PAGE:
To observe the in vivo expression of the aac gene in C. violaceum, the pS3aac was transformed to C. violaceum CV026 by the heat shock method [31] and a violacein quantitative assay [32] was performed. One ml of cultured C. violaceum CV026 (pS3aac) (OD600 = 0.7) was added into 100 ml of fresh LB broth containing tetracycline and 0.5 mM C7-HSL, and then incubated at 30°C at 250 rpm for 24 h. At intervals of 2 h, the violacein from 0.5 ml of various interval cells was extracted with 1 ml of 95% ethanol for 1 min. The supernatant containing the violacein was collected by centrifuging at 13,000 rpm for 1 min. The absorbance of the supernatant was measured at a wavelength of 576 nm (OD576) using a U-2000 spectrophotometer (Hitachi).

Chitinase activity assay

The chitinolytic activity assay was modified from the method for detecting chitinolytic activity on agar plates [33]. Cells were seeded on LB agar containing tetracycline (10 μg·ml-1), 0.5 mM C7-HSL, and 0.2% (w/v) chitin from crab shells (Sigma). The plate was incubated at 30°C for 3 ~5 d to observe whether a clear zone formed around the colonies. The formation of a clear zone indicated a positive reaction.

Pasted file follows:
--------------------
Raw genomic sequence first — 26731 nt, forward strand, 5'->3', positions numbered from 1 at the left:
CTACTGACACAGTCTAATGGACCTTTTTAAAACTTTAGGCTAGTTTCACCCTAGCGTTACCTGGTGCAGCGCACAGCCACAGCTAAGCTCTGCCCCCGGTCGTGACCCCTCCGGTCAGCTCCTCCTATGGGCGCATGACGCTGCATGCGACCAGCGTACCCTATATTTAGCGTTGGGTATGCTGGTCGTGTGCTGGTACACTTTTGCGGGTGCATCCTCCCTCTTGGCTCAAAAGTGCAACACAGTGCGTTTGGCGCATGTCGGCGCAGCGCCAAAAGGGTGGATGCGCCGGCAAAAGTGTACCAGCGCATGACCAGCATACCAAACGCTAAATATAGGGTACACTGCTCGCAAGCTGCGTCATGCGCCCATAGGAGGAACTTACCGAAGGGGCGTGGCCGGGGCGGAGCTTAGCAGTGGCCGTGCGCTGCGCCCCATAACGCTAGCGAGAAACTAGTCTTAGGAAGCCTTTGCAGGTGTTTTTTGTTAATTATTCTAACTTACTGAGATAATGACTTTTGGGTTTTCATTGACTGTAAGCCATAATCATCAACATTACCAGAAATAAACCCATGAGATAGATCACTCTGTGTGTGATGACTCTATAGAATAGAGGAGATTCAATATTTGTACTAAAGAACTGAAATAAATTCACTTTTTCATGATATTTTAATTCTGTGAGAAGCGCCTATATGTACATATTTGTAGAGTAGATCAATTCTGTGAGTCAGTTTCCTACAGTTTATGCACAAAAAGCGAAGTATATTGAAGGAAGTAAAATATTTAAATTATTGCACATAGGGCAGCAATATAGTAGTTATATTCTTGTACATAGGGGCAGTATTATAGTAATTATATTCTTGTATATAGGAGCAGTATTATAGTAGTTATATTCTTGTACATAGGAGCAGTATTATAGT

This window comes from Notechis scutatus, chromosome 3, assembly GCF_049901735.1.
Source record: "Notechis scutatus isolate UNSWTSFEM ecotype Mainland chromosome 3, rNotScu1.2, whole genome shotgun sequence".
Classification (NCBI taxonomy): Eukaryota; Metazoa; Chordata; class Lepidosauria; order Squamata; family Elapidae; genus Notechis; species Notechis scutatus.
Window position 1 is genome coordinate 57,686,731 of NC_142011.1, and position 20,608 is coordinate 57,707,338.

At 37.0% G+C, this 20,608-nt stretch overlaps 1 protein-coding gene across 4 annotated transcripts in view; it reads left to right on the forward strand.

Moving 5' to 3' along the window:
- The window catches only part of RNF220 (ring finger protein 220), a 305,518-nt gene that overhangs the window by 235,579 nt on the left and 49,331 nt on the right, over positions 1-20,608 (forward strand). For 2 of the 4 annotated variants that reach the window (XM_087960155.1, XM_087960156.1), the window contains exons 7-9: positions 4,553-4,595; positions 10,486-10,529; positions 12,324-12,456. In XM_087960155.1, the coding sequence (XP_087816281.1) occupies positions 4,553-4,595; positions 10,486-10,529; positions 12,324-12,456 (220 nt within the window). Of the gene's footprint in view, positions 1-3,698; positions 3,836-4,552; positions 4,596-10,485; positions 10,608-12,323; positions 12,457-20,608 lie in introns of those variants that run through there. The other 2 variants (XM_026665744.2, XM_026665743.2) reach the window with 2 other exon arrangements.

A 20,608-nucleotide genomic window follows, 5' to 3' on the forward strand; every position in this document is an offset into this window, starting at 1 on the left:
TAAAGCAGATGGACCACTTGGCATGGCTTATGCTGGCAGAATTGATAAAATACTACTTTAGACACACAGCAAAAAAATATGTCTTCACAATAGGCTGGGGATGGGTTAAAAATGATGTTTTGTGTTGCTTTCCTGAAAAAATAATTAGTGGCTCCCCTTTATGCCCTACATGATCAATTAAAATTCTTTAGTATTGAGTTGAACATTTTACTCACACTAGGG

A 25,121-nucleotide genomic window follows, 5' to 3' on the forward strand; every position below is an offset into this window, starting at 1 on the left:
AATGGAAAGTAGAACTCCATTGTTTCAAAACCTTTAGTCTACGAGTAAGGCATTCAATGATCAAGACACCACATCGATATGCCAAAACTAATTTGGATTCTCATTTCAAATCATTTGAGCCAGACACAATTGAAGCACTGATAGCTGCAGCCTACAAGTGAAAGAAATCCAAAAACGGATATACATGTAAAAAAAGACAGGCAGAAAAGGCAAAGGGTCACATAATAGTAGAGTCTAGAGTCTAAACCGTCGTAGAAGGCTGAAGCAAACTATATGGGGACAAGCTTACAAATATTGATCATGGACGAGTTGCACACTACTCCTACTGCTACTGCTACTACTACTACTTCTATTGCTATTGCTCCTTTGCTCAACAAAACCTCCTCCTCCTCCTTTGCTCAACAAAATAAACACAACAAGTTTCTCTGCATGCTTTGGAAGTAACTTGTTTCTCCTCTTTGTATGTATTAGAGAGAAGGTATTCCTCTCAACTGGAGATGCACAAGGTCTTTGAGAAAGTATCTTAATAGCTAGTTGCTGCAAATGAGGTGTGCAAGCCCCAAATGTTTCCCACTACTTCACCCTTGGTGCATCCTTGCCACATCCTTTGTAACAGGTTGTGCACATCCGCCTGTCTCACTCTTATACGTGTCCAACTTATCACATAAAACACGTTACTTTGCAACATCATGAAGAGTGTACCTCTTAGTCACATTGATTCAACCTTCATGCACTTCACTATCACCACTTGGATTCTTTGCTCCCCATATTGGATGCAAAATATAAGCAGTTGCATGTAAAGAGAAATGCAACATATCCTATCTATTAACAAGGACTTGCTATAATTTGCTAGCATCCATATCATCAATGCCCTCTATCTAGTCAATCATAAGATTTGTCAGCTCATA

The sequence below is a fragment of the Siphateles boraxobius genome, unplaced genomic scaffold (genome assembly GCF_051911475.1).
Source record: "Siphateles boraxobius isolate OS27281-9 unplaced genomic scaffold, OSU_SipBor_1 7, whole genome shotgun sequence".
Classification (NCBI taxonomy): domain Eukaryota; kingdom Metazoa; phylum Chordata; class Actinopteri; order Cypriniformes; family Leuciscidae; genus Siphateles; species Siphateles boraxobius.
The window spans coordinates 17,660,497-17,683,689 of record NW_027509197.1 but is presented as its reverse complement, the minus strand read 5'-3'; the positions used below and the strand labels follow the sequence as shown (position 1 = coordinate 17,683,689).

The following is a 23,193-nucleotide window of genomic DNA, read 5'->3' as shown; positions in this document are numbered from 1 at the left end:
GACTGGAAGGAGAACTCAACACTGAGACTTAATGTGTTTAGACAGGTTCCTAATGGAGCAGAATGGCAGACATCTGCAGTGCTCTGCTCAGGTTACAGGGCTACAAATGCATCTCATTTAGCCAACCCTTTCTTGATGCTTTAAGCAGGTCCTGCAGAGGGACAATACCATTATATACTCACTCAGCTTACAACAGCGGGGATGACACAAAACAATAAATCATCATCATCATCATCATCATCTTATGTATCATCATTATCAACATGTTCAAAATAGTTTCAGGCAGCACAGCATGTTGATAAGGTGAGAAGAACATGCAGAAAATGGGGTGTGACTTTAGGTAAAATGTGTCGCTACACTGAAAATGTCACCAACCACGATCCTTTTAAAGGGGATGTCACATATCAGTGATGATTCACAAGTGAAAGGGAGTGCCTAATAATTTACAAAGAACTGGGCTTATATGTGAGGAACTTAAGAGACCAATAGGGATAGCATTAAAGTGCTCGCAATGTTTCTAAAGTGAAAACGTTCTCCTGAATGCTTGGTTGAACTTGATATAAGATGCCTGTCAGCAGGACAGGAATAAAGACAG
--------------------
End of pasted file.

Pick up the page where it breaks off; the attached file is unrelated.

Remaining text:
Minimal inhibitory concentration (MIC) of aculeacin A

The assay for the determination of MIC values of aculeacin A was modified from the dilution susceptibility test [34]. A series of samples of 10 ml LB broth containing either aculeacin A or Aac-treated aculeacin A with concentrations in the range of 0–1 μg·ml-1 was prepared and inoculated with 100 μl of 16 h pre-cultured Candida tropicalis F-129 and incubated at 37°C for 16 h. The growth of the cells was measured at OD600. Serial dilutions of aculeacin A were incubated with 12 μg of purified Aac in 90 μlof sodium phosphate (pH 7.0) at 30°C for 1.5 h; subsequently, the dilution susceptibility test was performed.